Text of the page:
Hiking Ride
On the summit of West Peak, Bigelow Range Maine during an 18 mile day
These boots are made for "marching" long daily miles in great comfort and that is exactly what I have experienced. While not run able due to their stiffness and weight their relatively light weight makes them move right along. My legs have been remarkably fresh at the end of every day.  They would make a great work boot if you were on your feet on hard surfaces all day, The soft relatively pliable ( or a boot) upper has more than adequate support in all terrain but combined with the high stack make the ideal terrain for Kaha of  smoother variety especially with a heavy pack.
I wore the Toa (RTR Review) for 200 miles across Switzerland on moderate trails and lots of road after I erroneously concluded the Kaha were to roomy. The Toa proved roomier yet at a half size down and stretched quite a bit with the lower stack and with  less cushion  felt.  At 15 oz the Toa was for sure lighter by 3 oz. and run able for fast packing but the Kaha would have been a better choice for his superior cushion and support.

Conclusions
Hoka's first trekking boot is supreme in max cushioning, upper and under foot comfort and is shod with confidence inspiring MegGrip. Relatively light for such a boot it is a great choice for yes "trekking" on smoother to moderate terrain. It is also a fine choice for day long day hikes on more technical terrain. At  $220 the Sky Kaha is a "premium" trekking option but one well worth it.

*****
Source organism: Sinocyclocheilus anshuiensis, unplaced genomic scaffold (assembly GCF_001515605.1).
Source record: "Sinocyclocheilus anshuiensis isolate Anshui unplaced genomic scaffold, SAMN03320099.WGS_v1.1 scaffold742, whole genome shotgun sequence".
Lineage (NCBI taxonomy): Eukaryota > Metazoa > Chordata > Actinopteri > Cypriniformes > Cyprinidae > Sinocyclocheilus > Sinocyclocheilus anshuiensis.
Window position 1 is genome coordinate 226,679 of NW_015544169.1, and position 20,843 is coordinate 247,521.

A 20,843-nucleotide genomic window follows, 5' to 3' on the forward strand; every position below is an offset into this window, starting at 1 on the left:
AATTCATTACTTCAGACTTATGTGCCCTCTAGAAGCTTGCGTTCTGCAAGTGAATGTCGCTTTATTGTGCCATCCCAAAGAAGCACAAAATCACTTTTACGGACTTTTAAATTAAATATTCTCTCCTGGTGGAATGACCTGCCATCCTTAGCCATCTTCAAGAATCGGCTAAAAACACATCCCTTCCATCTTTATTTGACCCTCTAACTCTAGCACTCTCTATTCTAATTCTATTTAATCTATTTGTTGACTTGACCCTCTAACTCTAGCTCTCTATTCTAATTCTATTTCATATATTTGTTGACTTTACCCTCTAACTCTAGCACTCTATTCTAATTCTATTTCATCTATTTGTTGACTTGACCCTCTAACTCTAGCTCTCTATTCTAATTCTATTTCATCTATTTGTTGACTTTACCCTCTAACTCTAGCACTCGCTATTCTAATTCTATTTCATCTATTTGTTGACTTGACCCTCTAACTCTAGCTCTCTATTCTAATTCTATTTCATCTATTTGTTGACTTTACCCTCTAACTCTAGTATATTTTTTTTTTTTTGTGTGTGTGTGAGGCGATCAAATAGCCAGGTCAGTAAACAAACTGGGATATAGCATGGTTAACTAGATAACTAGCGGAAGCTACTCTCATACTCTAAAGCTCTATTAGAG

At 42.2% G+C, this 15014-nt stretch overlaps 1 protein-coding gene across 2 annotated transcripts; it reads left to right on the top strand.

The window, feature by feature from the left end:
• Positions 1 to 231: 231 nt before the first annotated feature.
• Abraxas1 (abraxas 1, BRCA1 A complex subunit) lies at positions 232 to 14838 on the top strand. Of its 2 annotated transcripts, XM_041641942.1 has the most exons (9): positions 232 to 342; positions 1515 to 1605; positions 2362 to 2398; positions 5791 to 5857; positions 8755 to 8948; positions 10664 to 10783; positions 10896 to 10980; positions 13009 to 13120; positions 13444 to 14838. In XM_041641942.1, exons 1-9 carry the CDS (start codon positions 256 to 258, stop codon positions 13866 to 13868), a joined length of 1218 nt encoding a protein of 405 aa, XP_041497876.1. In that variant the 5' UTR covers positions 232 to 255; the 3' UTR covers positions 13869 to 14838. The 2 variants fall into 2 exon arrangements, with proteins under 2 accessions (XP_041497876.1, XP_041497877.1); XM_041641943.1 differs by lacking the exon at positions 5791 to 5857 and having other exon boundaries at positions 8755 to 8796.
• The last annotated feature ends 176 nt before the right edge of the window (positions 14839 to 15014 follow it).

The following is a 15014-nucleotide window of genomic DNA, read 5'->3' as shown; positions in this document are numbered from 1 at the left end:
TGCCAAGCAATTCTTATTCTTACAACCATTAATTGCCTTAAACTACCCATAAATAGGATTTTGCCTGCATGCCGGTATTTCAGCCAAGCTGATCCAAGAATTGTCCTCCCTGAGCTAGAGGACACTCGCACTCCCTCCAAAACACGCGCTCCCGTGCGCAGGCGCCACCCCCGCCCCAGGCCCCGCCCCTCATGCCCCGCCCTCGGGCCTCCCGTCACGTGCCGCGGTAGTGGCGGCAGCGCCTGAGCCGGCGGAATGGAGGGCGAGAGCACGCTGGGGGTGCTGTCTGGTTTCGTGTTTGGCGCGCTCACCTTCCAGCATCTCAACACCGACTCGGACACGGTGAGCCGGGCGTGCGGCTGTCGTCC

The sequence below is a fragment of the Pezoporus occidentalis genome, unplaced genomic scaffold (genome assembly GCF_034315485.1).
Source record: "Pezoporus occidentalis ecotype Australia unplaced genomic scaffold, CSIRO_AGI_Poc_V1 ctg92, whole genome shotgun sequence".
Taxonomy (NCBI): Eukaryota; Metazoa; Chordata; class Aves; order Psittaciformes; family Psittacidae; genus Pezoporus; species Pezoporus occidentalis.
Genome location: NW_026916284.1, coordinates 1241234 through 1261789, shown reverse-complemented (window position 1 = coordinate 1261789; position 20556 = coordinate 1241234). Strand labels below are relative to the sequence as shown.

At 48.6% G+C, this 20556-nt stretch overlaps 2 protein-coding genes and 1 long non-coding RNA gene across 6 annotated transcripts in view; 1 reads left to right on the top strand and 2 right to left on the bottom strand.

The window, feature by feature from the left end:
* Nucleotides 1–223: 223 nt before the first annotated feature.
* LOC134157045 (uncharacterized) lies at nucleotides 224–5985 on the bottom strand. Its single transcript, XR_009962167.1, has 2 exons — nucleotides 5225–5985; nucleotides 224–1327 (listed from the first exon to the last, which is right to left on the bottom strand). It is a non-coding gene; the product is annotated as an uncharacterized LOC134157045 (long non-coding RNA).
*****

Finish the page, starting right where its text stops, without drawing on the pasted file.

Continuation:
Tester Profile
Sam is the Editor and Founder of Road Trail Run. He is a lifelong hiker, runner, and nordic skier. Sam is 62 with a 2018 3:40 Boston qualifier. Sam has been running for over 45 years and has a 2:28 marathon PR. These days he runs halves in the 1:35-1:41 range and trains 40 miles per week mostly at moderate paces on the roads and trails of New Hampshire and Utah. He is 5'10" tall and weighs about 165 lbs.
Read reviewers' full run bios here
The product reviewed was provided at no cost. The opinions herein are the authors'.
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1 comment:

Σπύρος said...

2 questions:
1) How wide is the toebox compared to the Speedgoat?
2) Does it have a gusseted tongue that goes high until the end of the collar?
Thanks.